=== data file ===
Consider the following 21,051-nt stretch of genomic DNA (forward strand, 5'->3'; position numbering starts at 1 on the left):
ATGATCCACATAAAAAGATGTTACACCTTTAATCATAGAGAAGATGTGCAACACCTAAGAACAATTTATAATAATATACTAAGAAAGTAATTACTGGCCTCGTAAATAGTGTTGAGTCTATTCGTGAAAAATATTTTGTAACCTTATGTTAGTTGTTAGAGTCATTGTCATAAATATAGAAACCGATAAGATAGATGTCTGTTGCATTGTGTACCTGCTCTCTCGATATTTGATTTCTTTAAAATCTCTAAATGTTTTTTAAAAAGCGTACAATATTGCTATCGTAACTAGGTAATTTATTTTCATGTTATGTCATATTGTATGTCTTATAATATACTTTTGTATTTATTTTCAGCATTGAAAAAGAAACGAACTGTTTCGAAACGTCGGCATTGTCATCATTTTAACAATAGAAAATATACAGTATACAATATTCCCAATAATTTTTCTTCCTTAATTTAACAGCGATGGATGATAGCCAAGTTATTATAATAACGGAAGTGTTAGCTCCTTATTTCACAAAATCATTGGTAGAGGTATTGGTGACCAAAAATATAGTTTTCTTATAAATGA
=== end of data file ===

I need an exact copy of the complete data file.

Consider the following 21,051-nt stretch of genomic DNA (forward strand, 5'->3'; position numbering starts at 1 on the left):
ATGATCCACATAAAAAGATGTTACACCTTTAATCATAGAGAAGATGTGCAACACCTAAGAACAATTTATAATAATATACTAAGAAAGTAATTACTGGCCTCGTAAATAGTGTTGAGTCTATTCGTGAAAAATATTTTGTAACCTTATGTTAGTTGTTAGAGTCATTGTCATAAATATAGAAACCGATAAGATAGATGTCTGTTGCATTGTGTACCTGCTCTCTCGATATTTGATTTCTTTAAAATCTCTAAATGTTTTTTAAAAAGCGTACAATATTGCTATCGTAACTAGGTAATTTATTTTCATGTTATGTCATATTGTATGTCTTATAATATACTTTTGTATTTATTTTCAGCATTGAAAAAGAAACGAACTGTTTCGAAACGTCGGCATTGTCATCATTTTAACAATAGAAAATATACAGTATACAATATTCCCAATAATTTTTCTTCCTTAATTTAACAGCGATGGATGATAGCCAAGTTATTATAATAACGGAAGTGTTAGCTCCTTATTTCACAAAATCATTGGTAGAGGTATTGGTGACCAAAAATATAGTTTTCTTATAAATGA